- READ (JPA1)
- WRITE (JPA1)
- OPTMISTIC (Synonymous to READ)
- OPTIMISTIC_FORCE_INCREMENT (Synonymous to WRITE)
- PESSIMISTIC_READ (JPA2)
- PESSIMISTIC_WRITE (JPA2)
- PESSIMISTIC_FORCE_INCREMENT (JPA2)
In this section, we explore the JPA 2 locking modes for pessimistic locking.
PESSIMISTIC_READ mode generally represents a shared lock. In this mode the EntityManager holds the lock on an entity during read operations as soon as the transaction begins. It is not released until the transaction is completed. This lock is best used when you access data that is not frequently modified, as it allows other transactions to read the entity.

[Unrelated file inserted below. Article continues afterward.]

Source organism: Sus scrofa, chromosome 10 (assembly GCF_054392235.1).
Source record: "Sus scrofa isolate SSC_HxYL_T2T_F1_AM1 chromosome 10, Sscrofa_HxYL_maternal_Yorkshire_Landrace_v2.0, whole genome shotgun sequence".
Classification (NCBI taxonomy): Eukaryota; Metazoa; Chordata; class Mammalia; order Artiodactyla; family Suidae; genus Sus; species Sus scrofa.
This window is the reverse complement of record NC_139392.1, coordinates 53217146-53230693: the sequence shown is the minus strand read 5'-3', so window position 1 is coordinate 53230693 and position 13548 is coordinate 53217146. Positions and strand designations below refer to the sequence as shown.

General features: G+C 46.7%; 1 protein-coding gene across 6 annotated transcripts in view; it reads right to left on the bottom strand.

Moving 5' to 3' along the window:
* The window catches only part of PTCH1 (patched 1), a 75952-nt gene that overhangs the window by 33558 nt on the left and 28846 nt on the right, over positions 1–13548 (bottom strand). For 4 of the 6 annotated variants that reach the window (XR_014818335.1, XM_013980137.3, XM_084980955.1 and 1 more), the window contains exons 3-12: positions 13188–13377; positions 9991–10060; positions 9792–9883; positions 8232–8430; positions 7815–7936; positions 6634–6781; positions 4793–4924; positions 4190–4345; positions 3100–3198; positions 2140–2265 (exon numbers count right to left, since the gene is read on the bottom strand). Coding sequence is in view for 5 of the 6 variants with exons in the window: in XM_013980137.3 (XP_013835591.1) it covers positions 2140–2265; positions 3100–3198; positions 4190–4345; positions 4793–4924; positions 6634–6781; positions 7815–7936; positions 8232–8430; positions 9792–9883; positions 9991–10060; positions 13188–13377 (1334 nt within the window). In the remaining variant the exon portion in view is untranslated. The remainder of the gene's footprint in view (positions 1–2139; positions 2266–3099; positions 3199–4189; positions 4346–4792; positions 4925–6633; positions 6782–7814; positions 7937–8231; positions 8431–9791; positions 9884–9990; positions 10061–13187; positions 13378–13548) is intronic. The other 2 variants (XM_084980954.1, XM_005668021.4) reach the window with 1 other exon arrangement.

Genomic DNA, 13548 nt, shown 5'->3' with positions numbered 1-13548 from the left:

Here is an example of using PESSIMISTIC_READ:
......// Transaction t1 beginst1.begin();// Employee entity is read from the databaseEmployee e = em.find(Employee.class, 1);// Lock is performed after readem.lock(e, LockModeType.PESSIMISTIC_READ);............// Transaction is committedt1.commit();...
At the time of writing, most of the persistence providers such as EclipseLink and Hibernate provided support for PESSIMISTIC_READ through PESSIMISTIC_WRITE.
The PESSIMISTIC_WRITE mode generally represents an exclusive lock. In this mode the EntityManager holds the lock on an entity as soon as the entity is updated in a transaction. This lock is best used in when there is a very high probability of update failure due to multiple transactions accessing the object.
Here is an example of using PESSIMISTIC_WRITE:
......// Transaction t1 beginst1.begin();// Employee entity is read and write lock is appliedEmployee e = em.find(Employee.class, 1, LockModeType.PESSIMISTIC_WRITE);............// Transaction is committedt1.commit();...